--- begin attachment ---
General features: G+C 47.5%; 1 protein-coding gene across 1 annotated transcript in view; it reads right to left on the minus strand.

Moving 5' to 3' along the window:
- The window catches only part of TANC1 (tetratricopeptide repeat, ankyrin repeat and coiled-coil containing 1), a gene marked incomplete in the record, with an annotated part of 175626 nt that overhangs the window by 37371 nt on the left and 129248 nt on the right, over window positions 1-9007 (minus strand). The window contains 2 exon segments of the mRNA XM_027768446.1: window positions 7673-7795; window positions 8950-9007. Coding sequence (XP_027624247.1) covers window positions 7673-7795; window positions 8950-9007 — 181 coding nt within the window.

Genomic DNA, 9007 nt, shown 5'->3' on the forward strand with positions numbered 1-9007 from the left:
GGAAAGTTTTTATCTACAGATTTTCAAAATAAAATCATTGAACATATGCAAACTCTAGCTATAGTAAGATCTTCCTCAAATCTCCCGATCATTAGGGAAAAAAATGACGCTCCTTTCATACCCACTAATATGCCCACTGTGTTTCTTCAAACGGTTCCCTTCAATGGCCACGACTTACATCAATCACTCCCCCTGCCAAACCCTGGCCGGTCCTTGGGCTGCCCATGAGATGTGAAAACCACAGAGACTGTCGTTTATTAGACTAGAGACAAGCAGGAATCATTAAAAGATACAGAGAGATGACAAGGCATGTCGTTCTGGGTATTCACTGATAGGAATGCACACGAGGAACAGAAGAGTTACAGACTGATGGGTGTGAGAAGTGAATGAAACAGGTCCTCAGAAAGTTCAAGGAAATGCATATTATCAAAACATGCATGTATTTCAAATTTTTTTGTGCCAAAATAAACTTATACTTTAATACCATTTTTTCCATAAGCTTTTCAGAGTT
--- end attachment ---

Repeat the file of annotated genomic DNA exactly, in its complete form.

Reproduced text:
General features: G+C 47.5%; 1 protein-coding gene across 1 annotated transcript in view; it reads right to left on the minus strand.

Moving 5' to 3' along the window:
- The window catches only part of TANC1 (tetratricopeptide repeat, ankyrin repeat and coiled-coil containing 1), a gene marked incomplete in the record, with an annotated part of 175626 nt that overhangs the window by 37371 nt on the left and 129248 nt on the right, over window positions 1-9007 (minus strand). The window contains 2 exon segments of the mRNA XM_027768446.1: window positions 7673-7795; window positions 8950-9007. Coding sequence (XP_027624247.1) covers window positions 7673-7795; window positions 8950-9007 — 181 coding nt within the window.

Genomic DNA, 9007 nt, shown 5'->3' on the forward strand with positions numbered 1-9007 from the left:
GGAAAGTTTTTATCTACAGATTTTCAAAATAAAATCATTGAACATATGCAAACTCTAGCTATAGTAAGATCTTCCTCAAATCTCCCGATCATTAGGGAAAAAAATGACGCTCCTTTCATACCCACTAATATGCCCACTGTGTTTCTTCAAACGGTTCCCTTCAATGGCCACGACTTACATCAATCACTCCCCCTGCCAAACCCTGGCCGGTCCTTGGGCTGCCCATGAGATGTGAAAACCACAGAGACTGTCGTTTATTAGACTAGAGACAAGCAGGAATCATTAAAAGATACAGAGAGATGACAAGGCATGTCGTTCTGGGTATTCACTGATAGGAATGCACACGAGGAACAGAAGAGTTACAGACTGATGGGTGTGAGAAGTGAATGAAACAGGTCCTCAGAAAGTTCAAGGAAATGCATATTATCAAAACATGCATGTATTTCAAATTTTTTTGTGCCAAAATAAACTTATACTTTAATACCATTTTTTCCATAAGCTTTTCAGAGTT